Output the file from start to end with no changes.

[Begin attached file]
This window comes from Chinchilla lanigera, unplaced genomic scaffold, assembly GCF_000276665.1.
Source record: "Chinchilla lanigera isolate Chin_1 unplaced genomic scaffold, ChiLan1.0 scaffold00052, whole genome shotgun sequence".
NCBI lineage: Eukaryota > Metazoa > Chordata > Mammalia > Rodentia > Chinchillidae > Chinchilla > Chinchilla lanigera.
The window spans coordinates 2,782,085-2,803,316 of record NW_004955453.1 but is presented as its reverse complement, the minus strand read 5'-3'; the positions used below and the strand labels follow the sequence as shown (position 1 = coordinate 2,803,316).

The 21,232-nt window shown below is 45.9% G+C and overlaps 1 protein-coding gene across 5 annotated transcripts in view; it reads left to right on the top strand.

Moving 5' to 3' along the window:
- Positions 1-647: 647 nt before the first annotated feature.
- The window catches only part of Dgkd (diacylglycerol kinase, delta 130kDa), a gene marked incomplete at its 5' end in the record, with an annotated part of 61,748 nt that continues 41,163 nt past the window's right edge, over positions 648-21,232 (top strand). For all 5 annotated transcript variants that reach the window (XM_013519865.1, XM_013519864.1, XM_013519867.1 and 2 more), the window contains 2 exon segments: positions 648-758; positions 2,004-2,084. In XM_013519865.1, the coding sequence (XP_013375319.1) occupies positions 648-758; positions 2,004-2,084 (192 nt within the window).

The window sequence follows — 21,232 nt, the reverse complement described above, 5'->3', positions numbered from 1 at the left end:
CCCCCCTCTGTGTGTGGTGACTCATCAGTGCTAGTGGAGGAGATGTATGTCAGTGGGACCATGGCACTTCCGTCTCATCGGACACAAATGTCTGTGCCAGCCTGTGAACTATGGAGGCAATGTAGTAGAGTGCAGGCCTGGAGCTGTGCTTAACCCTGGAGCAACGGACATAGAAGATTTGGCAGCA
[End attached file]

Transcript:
This window comes from Chinchilla lanigera, unplaced genomic scaffold, assembly GCF_000276665.1.
Source record: "Chinchilla lanigera isolate Chin_1 unplaced genomic scaffold, ChiLan1.0 scaffold00052, whole genome shotgun sequence".
NCBI lineage: Eukaryota > Metazoa > Chordata > Mammalia > Rodentia > Chinchillidae > Chinchilla > Chinchilla lanigera.
The window spans coordinates 2,782,085-2,803,316 of record NW_004955453.1 but is presented as its reverse complement, the minus strand read 5'-3'; the positions used below and the strand labels follow the sequence as shown (position 1 = coordinate 2,803,316).

The 21,232-nt window shown below is 45.9% G+C and overlaps 1 protein-coding gene across 5 annotated transcripts in view; it reads left to right on the top strand.

Moving 5' to 3' along the window:
- Positions 1-647: 647 nt before the first annotated feature.
- The window catches only part of Dgkd (diacylglycerol kinase, delta 130kDa), a gene marked incomplete at its 5' end in the record, with an annotated part of 61,748 nt that continues 41,163 nt past the window's right edge, over positions 648-21,232 (top strand). For all 5 annotated transcript variants that reach the window (XM_013519865.1, XM_013519864.1, XM_013519867.1 and 2 more), the window contains 2 exon segments: positions 648-758; positions 2,004-2,084. In XM_013519865.1, the coding sequence (XP_013375319.1) occupies positions 648-758; positions 2,004-2,084 (192 nt within the window).

The window sequence follows — 21,232 nt, the reverse complement described above, 5'->3', positions numbered from 1 at the left end:
CCCCCCTCTGTGTGTGGTGACTCATCAGTGCTAGTGGAGGAGATGTATGTCAGTGGGACCATGGCACTTCCGTCTCATCGGACACAAATGTCTGTGCCAGCCTGTGAACTATGGAGGCAATGTAGTAGAGTGCAGGCCTGGAGCTGTGCTTAACCCTGGAGCAACGGACATAGAAGATTTGGCAGCA